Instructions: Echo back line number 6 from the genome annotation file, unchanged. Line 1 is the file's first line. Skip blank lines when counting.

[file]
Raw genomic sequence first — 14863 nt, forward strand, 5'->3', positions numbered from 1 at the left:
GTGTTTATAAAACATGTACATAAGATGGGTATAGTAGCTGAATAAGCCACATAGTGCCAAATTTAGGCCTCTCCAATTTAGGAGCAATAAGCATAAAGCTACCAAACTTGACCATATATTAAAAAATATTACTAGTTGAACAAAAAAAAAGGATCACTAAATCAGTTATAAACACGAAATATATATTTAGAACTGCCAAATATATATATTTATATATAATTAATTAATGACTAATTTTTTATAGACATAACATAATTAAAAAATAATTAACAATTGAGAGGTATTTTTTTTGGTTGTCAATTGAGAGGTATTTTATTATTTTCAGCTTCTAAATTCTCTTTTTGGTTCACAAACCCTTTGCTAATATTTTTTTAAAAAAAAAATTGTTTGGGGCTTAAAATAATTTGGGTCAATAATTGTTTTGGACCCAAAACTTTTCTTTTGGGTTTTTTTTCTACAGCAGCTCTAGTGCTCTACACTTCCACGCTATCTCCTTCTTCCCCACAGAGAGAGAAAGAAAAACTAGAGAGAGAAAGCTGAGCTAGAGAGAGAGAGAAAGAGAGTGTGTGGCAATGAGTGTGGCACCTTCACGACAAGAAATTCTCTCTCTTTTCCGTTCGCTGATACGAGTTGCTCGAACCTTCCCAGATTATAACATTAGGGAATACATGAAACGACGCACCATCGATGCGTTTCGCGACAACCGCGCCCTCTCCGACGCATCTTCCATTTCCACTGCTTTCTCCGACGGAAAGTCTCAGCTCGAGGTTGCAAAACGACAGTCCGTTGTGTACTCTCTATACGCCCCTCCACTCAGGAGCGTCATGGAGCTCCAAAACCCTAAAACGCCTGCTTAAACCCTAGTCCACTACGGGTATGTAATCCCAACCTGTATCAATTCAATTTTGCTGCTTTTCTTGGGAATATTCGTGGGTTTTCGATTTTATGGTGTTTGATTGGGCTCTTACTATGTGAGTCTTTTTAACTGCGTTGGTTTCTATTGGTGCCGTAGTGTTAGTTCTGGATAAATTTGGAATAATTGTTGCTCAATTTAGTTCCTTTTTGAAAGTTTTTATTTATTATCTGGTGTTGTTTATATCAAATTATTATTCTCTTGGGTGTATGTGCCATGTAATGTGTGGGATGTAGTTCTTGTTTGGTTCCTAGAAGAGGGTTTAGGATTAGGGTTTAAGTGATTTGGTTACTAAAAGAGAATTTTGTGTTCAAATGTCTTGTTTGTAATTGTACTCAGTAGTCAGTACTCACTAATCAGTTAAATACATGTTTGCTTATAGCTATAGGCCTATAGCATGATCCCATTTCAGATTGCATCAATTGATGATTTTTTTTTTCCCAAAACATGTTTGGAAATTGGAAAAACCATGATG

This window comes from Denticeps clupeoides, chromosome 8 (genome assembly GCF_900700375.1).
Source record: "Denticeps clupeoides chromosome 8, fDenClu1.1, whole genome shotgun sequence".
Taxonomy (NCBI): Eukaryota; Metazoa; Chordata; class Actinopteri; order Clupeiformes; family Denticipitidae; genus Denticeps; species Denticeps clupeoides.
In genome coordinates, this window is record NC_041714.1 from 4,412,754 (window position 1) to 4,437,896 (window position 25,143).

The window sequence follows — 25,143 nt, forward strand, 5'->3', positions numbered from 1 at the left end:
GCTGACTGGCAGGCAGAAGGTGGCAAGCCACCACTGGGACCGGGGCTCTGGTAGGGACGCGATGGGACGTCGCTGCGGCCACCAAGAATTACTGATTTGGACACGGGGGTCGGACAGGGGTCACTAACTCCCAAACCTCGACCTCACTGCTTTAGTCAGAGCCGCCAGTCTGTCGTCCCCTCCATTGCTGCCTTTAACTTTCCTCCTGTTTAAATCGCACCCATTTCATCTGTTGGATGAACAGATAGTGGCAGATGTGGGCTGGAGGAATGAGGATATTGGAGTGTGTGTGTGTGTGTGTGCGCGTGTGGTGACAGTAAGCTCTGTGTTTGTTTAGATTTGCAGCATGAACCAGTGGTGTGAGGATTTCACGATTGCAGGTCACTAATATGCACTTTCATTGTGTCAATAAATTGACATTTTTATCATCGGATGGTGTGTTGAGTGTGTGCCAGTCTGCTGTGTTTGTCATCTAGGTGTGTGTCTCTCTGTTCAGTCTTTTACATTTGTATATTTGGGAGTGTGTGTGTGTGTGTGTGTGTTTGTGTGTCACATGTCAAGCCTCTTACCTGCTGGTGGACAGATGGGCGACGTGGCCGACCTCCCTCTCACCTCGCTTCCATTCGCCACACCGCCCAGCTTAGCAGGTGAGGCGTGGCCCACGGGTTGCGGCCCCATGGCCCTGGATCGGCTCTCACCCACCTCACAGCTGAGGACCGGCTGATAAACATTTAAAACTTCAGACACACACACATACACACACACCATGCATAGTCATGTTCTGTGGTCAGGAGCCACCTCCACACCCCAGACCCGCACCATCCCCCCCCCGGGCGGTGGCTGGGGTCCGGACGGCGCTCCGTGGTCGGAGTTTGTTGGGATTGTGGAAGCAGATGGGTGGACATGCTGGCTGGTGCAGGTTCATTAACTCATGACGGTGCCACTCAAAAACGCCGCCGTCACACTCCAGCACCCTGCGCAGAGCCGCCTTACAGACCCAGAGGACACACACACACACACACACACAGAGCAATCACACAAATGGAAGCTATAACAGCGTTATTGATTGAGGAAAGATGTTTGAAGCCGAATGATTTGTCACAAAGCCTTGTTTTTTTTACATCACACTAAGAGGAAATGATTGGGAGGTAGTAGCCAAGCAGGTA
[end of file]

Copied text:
In genome coordinates, this window is record NC_041714.1 from 4,412,754 (window position 1) to 4,437,896 (window position 25,143).